on all funds $438.40; total amount delin
quent on all funds $310.13.
In the list of patents for government
lands we note the names of the following
persons: Mary A. Hill, '.John Peter
Braun, John Brinn, Thomas Thomazia,
John Gogan, John Eyman, Daniel
Slacken, W. T. Sibley, Ferdinand Ripp.
Dr. John 8cudder delivered an address
at Creston, August 1, on missionary work
in India, presenting in vivid word pic
tures scenes of domestic life in that
country, and showing the great work
there was for christian ladies as physi
cians and teachers.
Dr. Tanner ended his forty days of fsst
August 7. At the end he weighed 121 H
pounds, a loss of thirty-six pounds in
forty days. At the close, he drank a
glass of milk and called for a watermelon.
His temperature just before the close
waa 99, pulse 92, respiration 17.
Charles Ham of Rising City, while
driving home from Columbus, waa thrown
with great violence, and fell in such a
manner as to dislocate his neck, causing
itfstant death. The accident was caused
by a dog, which ran out from a farm
house and frightened Mr. Ham's team,
so that they were unmanageable.
A Vesmkaa ia California.
Mt Dear -Mb. Turner: I've just laid
down the last issue of the old Journal.
It always has something to interest me.
This time it is your notice of a forthcom
ing farmers' institute, which takes me
back to the first farmers' institute in
Platte county. It was in 1886 or 1887, 1
think, and was under the auspices of our
Farmers Clnb. I remember it took a lot
of hard work to get a working program
in shape and the people interested. But,
thanks to The Journal largely, in spite
of a blizzard snow storm, we had a good
attendance and an excellent meeting.
R H. Henry presided. Governor Furnas
gave the principal address, and then
good local papers followed, by profitable
discussions. We did not discuss how
best to grow alfalfa, but if it could be
grown at all in Nebraska.
Since then, farmers' clubs and insti
tutes have grown into the most import
ant factors in progressive agriculture in
Then your item concerning the dedi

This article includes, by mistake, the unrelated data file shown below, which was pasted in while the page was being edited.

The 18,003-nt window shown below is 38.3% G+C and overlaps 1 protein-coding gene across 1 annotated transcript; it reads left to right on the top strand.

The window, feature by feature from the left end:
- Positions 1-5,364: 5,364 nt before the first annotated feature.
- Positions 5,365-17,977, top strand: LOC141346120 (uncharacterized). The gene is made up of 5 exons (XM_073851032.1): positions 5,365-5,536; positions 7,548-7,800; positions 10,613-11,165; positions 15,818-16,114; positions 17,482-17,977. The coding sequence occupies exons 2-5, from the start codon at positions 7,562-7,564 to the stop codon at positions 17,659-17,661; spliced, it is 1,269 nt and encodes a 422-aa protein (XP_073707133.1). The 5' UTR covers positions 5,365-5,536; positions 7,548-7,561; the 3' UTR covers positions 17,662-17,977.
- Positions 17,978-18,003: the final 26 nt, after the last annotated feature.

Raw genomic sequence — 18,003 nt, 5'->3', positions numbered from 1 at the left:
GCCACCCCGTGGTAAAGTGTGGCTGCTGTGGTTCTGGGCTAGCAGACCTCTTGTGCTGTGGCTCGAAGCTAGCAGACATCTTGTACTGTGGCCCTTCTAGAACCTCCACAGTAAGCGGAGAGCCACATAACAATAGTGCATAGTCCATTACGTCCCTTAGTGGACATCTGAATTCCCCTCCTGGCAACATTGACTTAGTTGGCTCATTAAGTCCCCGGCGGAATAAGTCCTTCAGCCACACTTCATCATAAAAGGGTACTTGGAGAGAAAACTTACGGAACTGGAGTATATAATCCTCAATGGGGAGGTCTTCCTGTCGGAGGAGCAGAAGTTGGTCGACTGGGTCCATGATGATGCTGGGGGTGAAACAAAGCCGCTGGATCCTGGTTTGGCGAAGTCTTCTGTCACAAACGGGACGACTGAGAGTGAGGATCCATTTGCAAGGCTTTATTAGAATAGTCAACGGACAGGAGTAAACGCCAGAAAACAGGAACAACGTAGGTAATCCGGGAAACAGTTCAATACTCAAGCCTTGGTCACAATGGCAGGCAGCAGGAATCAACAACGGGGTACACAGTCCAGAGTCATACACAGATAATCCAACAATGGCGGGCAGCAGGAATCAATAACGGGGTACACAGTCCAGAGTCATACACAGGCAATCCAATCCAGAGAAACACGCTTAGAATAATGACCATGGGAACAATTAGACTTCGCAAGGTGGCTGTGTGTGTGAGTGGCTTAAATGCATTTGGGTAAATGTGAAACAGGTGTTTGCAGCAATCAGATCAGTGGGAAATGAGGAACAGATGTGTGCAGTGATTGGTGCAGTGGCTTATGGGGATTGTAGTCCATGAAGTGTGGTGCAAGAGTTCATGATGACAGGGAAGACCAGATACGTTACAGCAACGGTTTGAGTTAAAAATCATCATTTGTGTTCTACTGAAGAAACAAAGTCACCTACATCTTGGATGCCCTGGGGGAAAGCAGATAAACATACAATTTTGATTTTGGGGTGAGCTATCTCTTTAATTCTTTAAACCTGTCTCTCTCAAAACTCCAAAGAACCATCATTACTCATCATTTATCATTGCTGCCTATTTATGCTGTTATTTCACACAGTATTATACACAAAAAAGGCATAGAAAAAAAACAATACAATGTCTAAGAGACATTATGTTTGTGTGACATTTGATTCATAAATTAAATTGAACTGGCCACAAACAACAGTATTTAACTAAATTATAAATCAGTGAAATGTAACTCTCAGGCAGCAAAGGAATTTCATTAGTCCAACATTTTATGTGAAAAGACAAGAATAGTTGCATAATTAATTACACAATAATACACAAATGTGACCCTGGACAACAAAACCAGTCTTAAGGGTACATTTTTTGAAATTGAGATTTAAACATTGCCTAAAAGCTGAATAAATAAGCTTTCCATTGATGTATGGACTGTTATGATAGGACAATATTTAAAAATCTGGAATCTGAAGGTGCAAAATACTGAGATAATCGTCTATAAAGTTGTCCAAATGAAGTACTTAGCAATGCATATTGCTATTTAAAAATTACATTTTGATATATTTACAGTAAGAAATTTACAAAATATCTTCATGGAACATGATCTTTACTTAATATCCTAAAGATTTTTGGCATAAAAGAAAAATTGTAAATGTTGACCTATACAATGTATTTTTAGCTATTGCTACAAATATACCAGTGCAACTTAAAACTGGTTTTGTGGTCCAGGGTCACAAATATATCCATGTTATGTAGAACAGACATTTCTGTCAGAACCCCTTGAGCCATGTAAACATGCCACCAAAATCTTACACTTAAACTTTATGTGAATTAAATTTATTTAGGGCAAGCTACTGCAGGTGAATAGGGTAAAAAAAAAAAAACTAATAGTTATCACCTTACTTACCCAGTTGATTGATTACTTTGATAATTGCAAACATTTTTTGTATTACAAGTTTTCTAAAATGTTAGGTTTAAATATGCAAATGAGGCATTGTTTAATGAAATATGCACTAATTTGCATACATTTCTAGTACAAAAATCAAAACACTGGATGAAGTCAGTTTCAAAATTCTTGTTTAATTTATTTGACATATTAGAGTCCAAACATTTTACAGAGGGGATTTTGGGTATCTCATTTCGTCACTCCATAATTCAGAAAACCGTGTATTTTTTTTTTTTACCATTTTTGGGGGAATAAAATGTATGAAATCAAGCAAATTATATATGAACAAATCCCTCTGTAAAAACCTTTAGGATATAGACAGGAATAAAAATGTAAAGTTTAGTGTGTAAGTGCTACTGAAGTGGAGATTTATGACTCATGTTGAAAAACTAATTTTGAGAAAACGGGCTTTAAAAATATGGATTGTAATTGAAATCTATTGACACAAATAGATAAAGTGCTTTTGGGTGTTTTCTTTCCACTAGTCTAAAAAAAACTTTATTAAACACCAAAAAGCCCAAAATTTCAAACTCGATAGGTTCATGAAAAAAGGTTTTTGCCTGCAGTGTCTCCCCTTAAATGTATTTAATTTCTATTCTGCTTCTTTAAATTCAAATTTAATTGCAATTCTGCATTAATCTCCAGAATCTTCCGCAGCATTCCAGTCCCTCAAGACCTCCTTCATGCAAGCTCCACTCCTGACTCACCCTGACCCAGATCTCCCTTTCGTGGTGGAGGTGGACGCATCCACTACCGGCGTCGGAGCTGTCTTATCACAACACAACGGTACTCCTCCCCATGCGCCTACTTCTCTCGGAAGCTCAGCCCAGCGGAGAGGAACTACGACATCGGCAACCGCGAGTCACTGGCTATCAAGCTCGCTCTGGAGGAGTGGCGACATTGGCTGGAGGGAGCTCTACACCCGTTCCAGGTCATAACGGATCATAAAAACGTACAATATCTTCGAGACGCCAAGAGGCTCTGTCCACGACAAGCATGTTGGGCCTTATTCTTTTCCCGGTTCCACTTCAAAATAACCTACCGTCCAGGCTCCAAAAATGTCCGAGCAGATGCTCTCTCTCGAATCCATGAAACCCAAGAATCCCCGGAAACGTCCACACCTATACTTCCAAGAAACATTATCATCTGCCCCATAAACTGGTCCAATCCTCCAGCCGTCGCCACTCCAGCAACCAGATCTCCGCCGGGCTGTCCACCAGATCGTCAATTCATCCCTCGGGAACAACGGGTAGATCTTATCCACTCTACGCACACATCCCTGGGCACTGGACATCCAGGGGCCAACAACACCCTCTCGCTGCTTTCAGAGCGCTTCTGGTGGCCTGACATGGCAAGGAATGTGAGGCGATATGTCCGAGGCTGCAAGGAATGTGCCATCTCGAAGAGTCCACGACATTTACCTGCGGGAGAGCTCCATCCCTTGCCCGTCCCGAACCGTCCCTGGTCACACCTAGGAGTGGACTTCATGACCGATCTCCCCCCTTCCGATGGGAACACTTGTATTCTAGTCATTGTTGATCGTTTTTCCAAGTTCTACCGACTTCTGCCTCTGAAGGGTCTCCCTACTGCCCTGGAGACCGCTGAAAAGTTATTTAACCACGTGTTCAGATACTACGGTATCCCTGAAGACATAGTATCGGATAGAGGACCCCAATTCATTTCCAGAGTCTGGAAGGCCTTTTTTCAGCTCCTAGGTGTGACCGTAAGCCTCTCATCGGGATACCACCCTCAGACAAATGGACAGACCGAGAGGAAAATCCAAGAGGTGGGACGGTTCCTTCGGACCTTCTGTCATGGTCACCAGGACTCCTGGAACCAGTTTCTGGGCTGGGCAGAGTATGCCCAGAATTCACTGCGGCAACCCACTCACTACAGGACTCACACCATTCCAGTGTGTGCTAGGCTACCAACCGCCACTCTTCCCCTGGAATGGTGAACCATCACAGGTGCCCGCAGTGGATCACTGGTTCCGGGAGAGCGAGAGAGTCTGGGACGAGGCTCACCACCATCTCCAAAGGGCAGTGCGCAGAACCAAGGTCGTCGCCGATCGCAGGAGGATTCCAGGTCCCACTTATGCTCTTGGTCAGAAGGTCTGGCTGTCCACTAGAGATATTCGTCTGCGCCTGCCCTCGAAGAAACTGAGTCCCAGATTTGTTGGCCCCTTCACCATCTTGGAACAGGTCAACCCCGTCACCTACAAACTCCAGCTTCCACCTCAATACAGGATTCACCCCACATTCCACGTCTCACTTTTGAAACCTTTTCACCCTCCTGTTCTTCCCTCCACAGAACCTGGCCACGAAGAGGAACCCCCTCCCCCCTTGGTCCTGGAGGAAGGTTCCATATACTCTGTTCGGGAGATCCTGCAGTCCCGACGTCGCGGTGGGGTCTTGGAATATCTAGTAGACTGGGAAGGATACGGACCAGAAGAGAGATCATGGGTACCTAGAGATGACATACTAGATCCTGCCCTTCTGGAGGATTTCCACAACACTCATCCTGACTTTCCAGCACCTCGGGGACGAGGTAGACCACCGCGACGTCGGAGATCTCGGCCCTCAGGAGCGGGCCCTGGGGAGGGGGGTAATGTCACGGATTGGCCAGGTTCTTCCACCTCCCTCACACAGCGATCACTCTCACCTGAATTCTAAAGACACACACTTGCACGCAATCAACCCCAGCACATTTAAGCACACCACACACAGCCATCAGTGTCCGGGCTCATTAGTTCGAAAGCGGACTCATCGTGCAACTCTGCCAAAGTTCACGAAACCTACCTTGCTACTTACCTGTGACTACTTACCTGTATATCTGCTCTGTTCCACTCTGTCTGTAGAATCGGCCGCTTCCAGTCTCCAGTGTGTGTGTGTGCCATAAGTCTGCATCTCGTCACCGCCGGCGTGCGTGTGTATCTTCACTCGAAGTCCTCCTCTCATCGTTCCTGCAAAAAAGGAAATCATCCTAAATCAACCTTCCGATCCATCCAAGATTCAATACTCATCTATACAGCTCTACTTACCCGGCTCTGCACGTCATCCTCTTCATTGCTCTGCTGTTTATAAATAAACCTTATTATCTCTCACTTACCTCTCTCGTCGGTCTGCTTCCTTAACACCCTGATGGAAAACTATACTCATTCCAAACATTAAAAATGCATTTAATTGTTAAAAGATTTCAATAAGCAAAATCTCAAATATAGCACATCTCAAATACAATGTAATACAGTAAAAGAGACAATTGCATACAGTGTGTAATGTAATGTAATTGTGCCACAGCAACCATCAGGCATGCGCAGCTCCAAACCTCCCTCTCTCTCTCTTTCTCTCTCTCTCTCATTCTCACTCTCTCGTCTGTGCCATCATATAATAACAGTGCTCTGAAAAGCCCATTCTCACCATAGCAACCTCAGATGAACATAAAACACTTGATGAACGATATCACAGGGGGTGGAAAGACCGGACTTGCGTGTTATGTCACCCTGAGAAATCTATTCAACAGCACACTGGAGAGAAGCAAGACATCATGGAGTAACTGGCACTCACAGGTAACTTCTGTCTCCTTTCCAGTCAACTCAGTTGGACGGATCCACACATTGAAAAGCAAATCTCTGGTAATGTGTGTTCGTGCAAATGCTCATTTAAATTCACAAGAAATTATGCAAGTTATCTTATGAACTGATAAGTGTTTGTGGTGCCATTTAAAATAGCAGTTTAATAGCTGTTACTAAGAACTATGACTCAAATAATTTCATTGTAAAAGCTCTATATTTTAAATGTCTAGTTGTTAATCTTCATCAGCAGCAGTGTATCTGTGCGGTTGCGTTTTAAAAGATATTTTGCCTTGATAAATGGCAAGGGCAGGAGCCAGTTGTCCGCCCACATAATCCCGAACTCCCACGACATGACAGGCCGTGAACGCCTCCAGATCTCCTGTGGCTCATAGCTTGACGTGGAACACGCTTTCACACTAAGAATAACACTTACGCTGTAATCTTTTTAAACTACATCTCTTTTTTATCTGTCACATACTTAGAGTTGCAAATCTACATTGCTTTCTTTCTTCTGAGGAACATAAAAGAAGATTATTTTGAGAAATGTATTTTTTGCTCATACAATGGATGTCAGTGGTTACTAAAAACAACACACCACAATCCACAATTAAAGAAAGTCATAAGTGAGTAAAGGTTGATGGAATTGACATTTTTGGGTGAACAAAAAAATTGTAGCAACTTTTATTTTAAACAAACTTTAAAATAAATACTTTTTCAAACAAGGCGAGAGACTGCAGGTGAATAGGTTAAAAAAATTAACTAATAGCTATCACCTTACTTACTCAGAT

cation of your new opera house interests
me exceedingly. I bail watched its
progress from the inception of the pro
ject One thing especially attracted my
attention. That is, that so many of the
men connected with the enterprise were
the same as those who have been identi
fied with every forward movement in
your city and county for the past quar
ter of a century.
But these two items are rather of sen
timental interest, and of the past An
other concerns material interests of your
county in the future, and I think to an
extent that is difficult for your people to
fully appreciate, that is the one concern
ing the encouragement of the irrigation
project There are two or three hin
drances to overcome in every locality
where irrigation is tried for the first.
Farmers are naturally conservative, tak
ing up new methods slowly, until they
have seen their success fully demon
strated; again, irrigation is something
that takes time and experience to fully
master. The application of water to
different soils and crops must be care
fullv and patiently studied, before entire
success is secured. It is also true that
farming under irrigation calls for a
higher grade of intelligence than dry
farming. But, when it is once mastered,
results are simply wonderful. When any
one from Platte county interested in its
agricultural progress, chances to be in
southern California I wish he would
hunt me up. He certainly will want to
visit Riverside, and when here any one
will put him in the way of finding me.
It would give me the greatest pleasure
to show such a person what irrigation
has done and is doing here. I would
take him to lands that could not be sold
for $20 per acre before water was brought
to them, which readily brought from
$100 to $150 per acre with no other im
provements than that water was supplied,
and are now making good returns on
the investment, though used only for
stock, dairy or grain farming.
Mrs. Reed and I propose spending a
part of the coming summer in the east,
and Columbus will be our first stopping